Aviation in the Middle East continues to grow rapidly. If you intend to become a pilot and fly for a Middle Eastern Airline, your opportunities are excellent. Just a few example of the latest growth taking place:
Dubai International Airport’s number of passengers during August topped four million. This is the sixth time in the last eight months that passenger counts surpassed four million. The year to date traffic reached over 33 million in August, compared to 30 million in August of last year. Dubai International Airport expects to meet their projections for 51 million passengers for the year.
Royal Jet, a private/corporate aircraft operation, based in Abu Dhabi, has announced it intends to acquire 10 to 12 wide-bodied corporate jets by 2015. Their existing fleet is mostly Boeing luxury jets, so the company intends to purchase more Boeing aircraft to add to its fleet. Royal Jet’s business in Saudi Arabia alone increased 15% last year. The company’s core offerings are VIP aircraft charter, medical evacuation services, and charter brokerage.
The research company, Frost and Sullivan, predicted that the number of business jets to be delivered in the Middle East will be approximately 458 by 2018, with the business jets to be delivered just to Saudi Arabia will be about 154.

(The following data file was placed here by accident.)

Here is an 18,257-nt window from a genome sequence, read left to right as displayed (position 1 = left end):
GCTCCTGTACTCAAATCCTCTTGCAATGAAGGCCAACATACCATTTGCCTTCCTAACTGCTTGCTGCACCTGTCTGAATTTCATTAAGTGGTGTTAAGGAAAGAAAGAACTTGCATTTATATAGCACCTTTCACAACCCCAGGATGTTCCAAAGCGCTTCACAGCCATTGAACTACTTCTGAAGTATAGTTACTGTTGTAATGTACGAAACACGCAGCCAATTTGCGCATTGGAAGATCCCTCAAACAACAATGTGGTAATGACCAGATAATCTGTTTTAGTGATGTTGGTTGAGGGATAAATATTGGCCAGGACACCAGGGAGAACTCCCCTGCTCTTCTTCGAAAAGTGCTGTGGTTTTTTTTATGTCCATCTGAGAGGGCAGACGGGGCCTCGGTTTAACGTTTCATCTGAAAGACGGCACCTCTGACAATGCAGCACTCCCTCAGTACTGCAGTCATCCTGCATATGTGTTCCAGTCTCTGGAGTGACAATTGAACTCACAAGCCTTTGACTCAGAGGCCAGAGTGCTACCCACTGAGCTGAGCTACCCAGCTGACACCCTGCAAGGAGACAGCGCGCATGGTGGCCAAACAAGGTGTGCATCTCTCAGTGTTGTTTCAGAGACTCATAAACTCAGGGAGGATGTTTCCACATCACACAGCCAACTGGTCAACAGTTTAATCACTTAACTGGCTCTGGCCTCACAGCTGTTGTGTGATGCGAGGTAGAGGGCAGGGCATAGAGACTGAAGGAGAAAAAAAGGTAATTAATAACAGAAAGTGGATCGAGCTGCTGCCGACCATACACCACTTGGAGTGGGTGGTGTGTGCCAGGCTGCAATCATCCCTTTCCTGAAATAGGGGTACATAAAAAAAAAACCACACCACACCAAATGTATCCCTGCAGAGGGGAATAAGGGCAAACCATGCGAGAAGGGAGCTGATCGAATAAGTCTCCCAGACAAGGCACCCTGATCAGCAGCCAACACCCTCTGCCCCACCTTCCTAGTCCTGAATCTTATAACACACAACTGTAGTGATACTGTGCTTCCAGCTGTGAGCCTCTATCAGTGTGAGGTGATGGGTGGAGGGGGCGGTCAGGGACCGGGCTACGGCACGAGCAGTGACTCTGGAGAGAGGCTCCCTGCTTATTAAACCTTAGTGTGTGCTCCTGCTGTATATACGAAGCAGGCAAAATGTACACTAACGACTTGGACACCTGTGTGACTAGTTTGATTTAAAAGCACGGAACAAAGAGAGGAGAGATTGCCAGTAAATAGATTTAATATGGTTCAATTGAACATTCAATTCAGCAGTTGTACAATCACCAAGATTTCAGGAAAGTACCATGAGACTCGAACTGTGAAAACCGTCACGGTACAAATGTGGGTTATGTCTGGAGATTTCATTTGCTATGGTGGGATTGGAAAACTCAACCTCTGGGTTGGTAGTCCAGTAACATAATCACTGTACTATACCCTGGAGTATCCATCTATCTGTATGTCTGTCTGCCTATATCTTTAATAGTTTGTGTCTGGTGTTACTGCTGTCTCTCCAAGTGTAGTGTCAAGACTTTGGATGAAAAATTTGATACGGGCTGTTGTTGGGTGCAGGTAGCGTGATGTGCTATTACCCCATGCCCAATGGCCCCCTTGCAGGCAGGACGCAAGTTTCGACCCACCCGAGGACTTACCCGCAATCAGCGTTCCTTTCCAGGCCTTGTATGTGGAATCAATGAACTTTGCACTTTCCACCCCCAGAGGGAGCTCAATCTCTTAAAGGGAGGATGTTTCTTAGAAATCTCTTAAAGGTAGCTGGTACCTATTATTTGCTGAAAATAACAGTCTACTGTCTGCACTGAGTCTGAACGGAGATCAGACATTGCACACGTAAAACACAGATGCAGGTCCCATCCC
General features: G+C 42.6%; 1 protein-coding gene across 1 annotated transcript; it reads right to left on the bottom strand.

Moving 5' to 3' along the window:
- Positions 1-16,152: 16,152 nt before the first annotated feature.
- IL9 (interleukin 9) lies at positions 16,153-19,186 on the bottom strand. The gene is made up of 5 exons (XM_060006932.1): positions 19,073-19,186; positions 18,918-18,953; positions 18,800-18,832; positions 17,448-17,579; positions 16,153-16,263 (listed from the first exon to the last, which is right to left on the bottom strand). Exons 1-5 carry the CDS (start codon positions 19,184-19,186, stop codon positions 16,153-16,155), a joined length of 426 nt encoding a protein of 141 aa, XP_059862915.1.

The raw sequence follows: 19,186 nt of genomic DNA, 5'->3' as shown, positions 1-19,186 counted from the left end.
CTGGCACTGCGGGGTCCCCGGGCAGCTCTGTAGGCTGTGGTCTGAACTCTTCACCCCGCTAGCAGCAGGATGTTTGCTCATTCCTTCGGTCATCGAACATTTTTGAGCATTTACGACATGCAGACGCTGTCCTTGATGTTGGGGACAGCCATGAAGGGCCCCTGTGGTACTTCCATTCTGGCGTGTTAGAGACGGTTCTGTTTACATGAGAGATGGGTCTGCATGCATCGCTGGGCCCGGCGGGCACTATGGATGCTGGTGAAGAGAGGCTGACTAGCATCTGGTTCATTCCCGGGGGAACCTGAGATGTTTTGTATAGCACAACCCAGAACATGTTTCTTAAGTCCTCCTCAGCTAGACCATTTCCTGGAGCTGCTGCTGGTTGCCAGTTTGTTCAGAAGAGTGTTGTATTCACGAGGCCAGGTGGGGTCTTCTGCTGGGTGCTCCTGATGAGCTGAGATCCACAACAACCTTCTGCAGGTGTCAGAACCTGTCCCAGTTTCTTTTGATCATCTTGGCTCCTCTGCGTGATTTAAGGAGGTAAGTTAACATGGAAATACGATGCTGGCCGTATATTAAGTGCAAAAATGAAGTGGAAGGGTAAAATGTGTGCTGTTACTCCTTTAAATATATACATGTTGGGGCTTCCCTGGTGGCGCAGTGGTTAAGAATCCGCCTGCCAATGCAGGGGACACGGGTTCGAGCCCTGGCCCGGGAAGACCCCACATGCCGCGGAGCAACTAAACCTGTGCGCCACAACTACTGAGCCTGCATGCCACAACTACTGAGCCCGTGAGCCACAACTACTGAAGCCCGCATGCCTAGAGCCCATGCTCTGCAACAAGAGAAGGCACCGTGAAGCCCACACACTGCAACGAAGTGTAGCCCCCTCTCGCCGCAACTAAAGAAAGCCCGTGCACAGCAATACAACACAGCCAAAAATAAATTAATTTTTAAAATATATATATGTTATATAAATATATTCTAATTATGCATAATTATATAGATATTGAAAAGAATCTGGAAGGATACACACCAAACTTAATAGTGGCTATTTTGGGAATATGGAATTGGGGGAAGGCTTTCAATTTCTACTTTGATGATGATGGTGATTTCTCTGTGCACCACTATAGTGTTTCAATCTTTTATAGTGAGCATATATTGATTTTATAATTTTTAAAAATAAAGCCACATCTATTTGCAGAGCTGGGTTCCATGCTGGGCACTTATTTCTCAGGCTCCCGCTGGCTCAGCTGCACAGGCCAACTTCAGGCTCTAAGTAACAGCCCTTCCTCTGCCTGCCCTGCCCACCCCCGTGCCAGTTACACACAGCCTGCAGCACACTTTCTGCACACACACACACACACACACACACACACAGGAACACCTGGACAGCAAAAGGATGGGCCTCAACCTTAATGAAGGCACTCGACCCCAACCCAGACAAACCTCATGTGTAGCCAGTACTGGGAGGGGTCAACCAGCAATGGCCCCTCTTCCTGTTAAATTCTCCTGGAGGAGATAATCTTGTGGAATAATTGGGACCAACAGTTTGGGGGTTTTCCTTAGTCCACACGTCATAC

Just last month Royal Jordanian Airlines received its second Airbus A320. Part of its medium-haul fleet modernization, six of its current and older Airbus A320s will be replaced with seven new ones of the same model. They will all be delivered to the airline this year and in 2012. Royal Jordanian (RJ) flies a total of 13 aircraft in the A320 family of models. The RJ fleet, which consists of 32 aircraft, is one of the youngest and therefore most eco-friendly and most fuel-efficient fleets in the world.
Royal Brunei Airlines (RBA) is adding another Airbus A320 to its fleet, it was just announced. This is part of the airline’s strategy to focus more on short-haul operations. However, the carrier also currently has six Boeing 777s, and five 787-8s on order. RBA says that even though it will stop flying to Auckland, Brisbane, Perth and Ho Chi Minh city, other long-haul services will continue because the cargo space on the large aircraft is important for transporting goods to and from Brunei.